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Parliament Seeks Govt Attention On Teenage Pregnancies, Early Marriages

Parliament has passed a motion asking the government to urgently address the different challenges faced by the girl child. They cited trafficking, teenage pregnancies and early marriages as some of the issues that need immediate attention.

Following a motion by Tororo Woman MP Sarah Opendi, legislators noted that the country was struggling to contain the increased teenage pregnancies especially during the COVID-19 lockdown and closure of schools.

“The COVID-19 pandemic has worsened the pre-existing challenges facing the girl child; exacerbating the exposure of girls to trafficking both internally and international, teenage pregnancies, child marriages, poor menstrual hygiene on top of other forms of gender-based violence,” Opendi noted.

She highlighted a report of the African Peer Review Mechanism which attributed 10 per cent of maternal mortality to teenage pregnancies and a United Nations Children Fund -UNICEF report on teenage pregnancy in Uganda that revealed that 1in 4 of the 19-year-old girls have had a baby putting their lives at risk and forcing them to drop out of school.

Opendi also told parliament that the Forum for African Women Educationists (FAWE) post-COVID-19 lockdown report on school-going girls, shows that there was a 366.5 per cent increase in teenage pregnancies amongst girls aged 10 to 14 and 22 per cent of girls forced into transactional sex due to poverty. She asked the government to provide the necessary resources and provide programs to skill the girl child whose education has been affected by early marriages or teenage pregnancies.

The motion was seconded by Mbarara Woman MP Rita Atukwasa who noted that due to high levels of early marriages and young pregnancies many of the young girls have acquired HIV/ AIDS.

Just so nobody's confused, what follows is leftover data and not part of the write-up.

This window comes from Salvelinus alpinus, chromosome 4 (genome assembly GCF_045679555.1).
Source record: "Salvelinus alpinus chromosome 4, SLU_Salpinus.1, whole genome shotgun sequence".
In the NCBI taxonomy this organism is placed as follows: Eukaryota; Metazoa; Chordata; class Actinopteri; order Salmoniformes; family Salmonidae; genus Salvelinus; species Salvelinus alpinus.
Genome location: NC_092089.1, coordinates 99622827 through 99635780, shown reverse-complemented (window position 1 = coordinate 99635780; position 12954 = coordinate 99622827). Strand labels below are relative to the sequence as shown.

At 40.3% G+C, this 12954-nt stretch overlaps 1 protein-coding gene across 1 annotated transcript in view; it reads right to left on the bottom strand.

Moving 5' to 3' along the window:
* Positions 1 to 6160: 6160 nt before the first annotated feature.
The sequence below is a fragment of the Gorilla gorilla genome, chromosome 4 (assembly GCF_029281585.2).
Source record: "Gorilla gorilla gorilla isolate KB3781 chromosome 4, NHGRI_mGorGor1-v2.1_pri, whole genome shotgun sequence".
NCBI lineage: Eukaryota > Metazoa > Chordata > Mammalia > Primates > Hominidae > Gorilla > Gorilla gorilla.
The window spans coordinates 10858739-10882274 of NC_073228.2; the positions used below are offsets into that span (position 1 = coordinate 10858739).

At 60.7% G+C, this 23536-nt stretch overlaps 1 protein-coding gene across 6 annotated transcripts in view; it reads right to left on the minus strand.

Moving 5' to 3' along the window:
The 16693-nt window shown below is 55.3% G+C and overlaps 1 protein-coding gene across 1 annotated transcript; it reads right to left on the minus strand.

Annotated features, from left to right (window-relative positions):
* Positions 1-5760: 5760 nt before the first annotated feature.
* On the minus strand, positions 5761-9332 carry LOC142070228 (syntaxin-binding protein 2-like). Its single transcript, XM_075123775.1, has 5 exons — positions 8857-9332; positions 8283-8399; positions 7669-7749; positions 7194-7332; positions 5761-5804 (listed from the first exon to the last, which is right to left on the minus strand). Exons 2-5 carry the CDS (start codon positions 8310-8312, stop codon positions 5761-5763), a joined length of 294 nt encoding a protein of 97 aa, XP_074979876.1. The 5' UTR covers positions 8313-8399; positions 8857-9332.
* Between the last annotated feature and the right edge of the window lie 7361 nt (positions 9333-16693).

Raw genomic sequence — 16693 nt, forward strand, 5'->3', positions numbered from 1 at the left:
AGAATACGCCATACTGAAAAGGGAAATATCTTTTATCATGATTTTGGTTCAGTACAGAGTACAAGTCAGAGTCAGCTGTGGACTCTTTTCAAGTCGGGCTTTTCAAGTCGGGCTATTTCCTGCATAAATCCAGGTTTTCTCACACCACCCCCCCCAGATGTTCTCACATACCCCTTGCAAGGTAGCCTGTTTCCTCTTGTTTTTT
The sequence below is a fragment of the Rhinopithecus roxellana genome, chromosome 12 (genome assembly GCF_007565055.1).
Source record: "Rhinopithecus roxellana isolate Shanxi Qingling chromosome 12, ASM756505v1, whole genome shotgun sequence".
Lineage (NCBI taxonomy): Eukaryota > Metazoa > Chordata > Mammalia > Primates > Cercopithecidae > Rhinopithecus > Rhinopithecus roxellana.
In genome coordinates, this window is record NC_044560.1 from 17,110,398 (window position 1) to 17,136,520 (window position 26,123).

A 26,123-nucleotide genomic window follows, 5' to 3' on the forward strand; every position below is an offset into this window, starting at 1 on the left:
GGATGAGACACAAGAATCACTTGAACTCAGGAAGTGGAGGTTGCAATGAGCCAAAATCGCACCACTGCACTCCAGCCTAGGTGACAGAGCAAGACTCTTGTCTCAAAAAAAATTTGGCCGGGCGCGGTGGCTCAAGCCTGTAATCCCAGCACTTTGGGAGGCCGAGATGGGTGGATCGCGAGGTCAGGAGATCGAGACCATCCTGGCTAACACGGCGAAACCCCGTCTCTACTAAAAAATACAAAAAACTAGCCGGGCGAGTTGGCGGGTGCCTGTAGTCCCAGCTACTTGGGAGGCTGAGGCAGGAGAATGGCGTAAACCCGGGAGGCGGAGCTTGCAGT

On the other hand, Rakai Woman MP Juliet Kinyamatama said Uganda Communications Commission (UCC) was contributing to moral decay among children by failing to regulate the programs aired on different Television stations. Kinyamatama asked that before the schools open up in January next year, the government should provide a special package for teenage mothers and scholarships which will help them to fight social stigma.

Government Chief Whip, Thomas Tayebwa broke down as he narrated to parliament a story of a young girl who was defiled by her uncle and observed a need to protect girls and children in general.

Wakiso Woman MP Ethel Naluyima, Hillary Kiyaga, the MP for Mawokota South and Busiro East MP Medard Lubega Ssegona, among others noted that while it is good to advocate for the girl child, it is equally important to keep the boy child in mind. They also urged parliament to push the government to make the internet cheaper and extend electricity in all parts of the country for the children to benefit from the digital era.

The Leader of the Opposition in Parliament Mathias Mpuuga said that the debate on the plight of the girl child should manifest into related legislation. “Legislation and Policy need to migrate to address the inescapable challenges that we are battling. The laws that we have are archaic and cannot address some of these issues that we have at moment,” said Mpuuga.

Deputy Speaker Anita Among said that parents have moved away from their parenting roles.”We are not talking to these children. We need to talk to both the boys and girls. We need to revive sex education. Can’t we limit these pornographic movies on TV? Can Uganda Communications Commission do something to limit these?” Among asked.


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